Wednesday, October 26, 2011

Fun Slurping Noodles Slowly at Noodlecat

All of the soggy weather we've had lately in Northeast Ohio has left me hankering for a steaming bowl of noodles. One of the first scenes of my favorite food movie, Tampopo (which is a Noodle Western), begins in the rain. And so, it was perfect timing that Slow Food Northern Ohio decided to offer a slurpilicious dinner on October 13 at Jonathon Sawyer's new Noodlecat restaurant in downtown Cleveland, just around the corner from his delicious Greenhouse Tavern.

We began with a platter of house made pickles, served family style.

Items included pickled onions and green tomatoes, hot Hungarian pepper slices, beets, turnips, slices of Asian vegetable (was it wintermelon or bittermelon?), ginger (my favorite item, at the center of the platter), sliced egg (next to the ginger) and cucumber.

Two more appetizers would be served family style:

Broiled Rice Balls with Market Spices and Mushroom Infusion with Sesame Oil Dipping Sauce

This time-honored Japanese technique for using up yesterday's rice delivered crisp texture, simple but tasty flavors, and a big hit of umami from the mushroom creme dollop up top.

Chickpea-Stuffed Gyoza w/Chef's Garden Vegetables and Soy-Vinegar Dipping Sauce

When Chef Brian Reilly told us that the filling was chickpea, I almost didn't believe him. It was that good.

Bob and I both selected the same entree from the three choices on the menu: Pork Miso Ramen with roasted Ohio pork, miso, scallions and greens.

The noodles, jointly developed by Chef Sawyer and his team and Ohio City Pasta, which handles production, were pretty darn close to  noodles I've enjoyed before in Asia and New York. The broth was deliciously porky but balanced by the miso without being overpowered by it. My only disappointment was that the bowl did not come to the table steaming hot as it should have. But it was still delicious, and I can't wait to return to Noodlecat for another ramen (or udon or soba) fix.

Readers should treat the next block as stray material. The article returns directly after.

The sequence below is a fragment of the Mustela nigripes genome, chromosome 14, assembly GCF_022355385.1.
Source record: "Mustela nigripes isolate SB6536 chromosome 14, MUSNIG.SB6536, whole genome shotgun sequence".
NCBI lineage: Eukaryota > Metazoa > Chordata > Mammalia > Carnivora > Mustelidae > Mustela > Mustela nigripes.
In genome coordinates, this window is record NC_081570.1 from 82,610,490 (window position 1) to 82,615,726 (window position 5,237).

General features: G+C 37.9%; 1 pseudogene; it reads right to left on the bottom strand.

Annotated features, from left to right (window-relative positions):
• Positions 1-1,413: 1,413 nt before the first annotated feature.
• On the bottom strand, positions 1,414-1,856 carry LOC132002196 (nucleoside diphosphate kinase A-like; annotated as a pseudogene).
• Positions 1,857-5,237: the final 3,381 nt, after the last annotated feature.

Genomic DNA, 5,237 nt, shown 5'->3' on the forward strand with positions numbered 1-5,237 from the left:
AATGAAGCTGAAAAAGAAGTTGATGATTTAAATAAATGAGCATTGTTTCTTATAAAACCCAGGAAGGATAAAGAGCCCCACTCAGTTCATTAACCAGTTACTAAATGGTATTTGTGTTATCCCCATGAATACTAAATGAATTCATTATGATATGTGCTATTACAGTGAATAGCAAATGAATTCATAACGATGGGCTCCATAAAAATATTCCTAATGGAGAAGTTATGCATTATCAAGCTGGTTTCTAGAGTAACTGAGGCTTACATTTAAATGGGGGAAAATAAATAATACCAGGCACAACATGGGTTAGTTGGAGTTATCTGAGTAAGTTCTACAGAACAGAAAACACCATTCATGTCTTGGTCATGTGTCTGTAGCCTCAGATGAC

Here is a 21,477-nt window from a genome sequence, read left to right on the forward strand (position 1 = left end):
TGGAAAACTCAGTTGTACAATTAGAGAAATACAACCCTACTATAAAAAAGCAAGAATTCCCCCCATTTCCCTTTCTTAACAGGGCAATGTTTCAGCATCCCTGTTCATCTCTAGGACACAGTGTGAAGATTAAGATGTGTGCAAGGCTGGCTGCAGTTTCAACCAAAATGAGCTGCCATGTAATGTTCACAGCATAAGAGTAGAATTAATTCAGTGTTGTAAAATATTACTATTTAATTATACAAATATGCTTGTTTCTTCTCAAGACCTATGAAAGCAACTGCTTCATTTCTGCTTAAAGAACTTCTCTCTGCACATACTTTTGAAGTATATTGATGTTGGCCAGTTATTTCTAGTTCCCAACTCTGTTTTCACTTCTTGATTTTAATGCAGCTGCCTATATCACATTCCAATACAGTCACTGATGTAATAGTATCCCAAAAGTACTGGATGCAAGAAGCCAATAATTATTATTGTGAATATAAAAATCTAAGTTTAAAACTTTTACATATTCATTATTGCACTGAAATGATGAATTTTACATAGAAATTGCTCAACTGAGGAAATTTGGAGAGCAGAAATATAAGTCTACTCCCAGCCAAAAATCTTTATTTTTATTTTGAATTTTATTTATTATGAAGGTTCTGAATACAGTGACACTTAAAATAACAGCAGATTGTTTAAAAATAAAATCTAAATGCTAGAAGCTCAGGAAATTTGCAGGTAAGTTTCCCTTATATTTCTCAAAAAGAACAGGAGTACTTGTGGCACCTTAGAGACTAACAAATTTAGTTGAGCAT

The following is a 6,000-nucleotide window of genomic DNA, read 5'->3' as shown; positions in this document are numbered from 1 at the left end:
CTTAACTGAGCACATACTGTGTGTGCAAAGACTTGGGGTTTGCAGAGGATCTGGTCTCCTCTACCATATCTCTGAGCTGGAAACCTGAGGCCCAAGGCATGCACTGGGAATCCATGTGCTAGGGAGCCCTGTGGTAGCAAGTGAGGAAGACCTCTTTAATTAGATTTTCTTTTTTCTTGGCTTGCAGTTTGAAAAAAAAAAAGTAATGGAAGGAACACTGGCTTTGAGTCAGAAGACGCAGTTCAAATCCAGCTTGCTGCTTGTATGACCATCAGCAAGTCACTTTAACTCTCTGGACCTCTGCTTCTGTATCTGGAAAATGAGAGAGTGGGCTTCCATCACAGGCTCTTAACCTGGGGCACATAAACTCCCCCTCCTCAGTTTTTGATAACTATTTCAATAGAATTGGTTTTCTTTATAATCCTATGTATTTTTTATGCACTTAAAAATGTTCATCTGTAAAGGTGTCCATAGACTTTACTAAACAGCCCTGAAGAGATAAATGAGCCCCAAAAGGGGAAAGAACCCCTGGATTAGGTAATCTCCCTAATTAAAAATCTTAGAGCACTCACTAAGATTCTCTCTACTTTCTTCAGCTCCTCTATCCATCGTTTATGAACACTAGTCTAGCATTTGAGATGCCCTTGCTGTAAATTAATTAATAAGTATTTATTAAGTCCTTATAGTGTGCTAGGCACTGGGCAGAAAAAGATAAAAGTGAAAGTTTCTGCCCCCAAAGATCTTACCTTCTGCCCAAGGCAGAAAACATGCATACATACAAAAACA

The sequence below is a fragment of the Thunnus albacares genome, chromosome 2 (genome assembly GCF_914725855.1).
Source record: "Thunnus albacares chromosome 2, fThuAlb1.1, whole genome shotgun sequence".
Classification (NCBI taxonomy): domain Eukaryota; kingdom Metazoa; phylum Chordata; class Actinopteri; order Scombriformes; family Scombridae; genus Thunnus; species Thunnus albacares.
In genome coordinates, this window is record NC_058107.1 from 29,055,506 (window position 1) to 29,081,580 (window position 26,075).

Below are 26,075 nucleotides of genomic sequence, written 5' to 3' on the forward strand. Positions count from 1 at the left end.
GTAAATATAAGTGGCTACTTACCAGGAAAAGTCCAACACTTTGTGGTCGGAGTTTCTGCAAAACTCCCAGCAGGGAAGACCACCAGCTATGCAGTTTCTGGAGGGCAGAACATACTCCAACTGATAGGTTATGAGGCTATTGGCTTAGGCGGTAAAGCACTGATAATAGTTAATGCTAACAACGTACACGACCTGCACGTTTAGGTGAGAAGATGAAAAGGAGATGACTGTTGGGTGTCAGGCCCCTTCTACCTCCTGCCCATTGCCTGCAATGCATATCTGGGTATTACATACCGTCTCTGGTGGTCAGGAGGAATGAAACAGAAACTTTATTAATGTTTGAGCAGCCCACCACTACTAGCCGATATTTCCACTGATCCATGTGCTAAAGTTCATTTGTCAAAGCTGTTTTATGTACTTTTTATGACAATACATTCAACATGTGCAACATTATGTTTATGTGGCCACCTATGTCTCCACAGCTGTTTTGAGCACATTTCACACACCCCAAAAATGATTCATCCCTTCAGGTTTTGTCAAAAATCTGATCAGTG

We also enjoyed the company of other supporters of Slow Food's mission to encourage local and sustainable eating. Joining us at our table was Ed Butdorf, the self described "Director of poultry relations at Happy Chix Farms." Though we have not sampled his products (including chicken, duck and rabbit), I've heard nothing but great things about them - if you are interested in trying them, contact Ed through the Happy Chix Facebook Page and he'll fix you up - he delivers to several Cleveland-area restaurants regularly and will happily meet you on those journeys!

Fun playing with ramen in Cleveland - Noodlecat satisfies the craving.

1 comment:

  1. Wow - those pickles look amazing - even at 8:30am! We've only been to Noodle Cat at lunch, but based on these photos I think a dinner time visit should be placed on the calendar. (The Pork Miso Ramen is my fav!)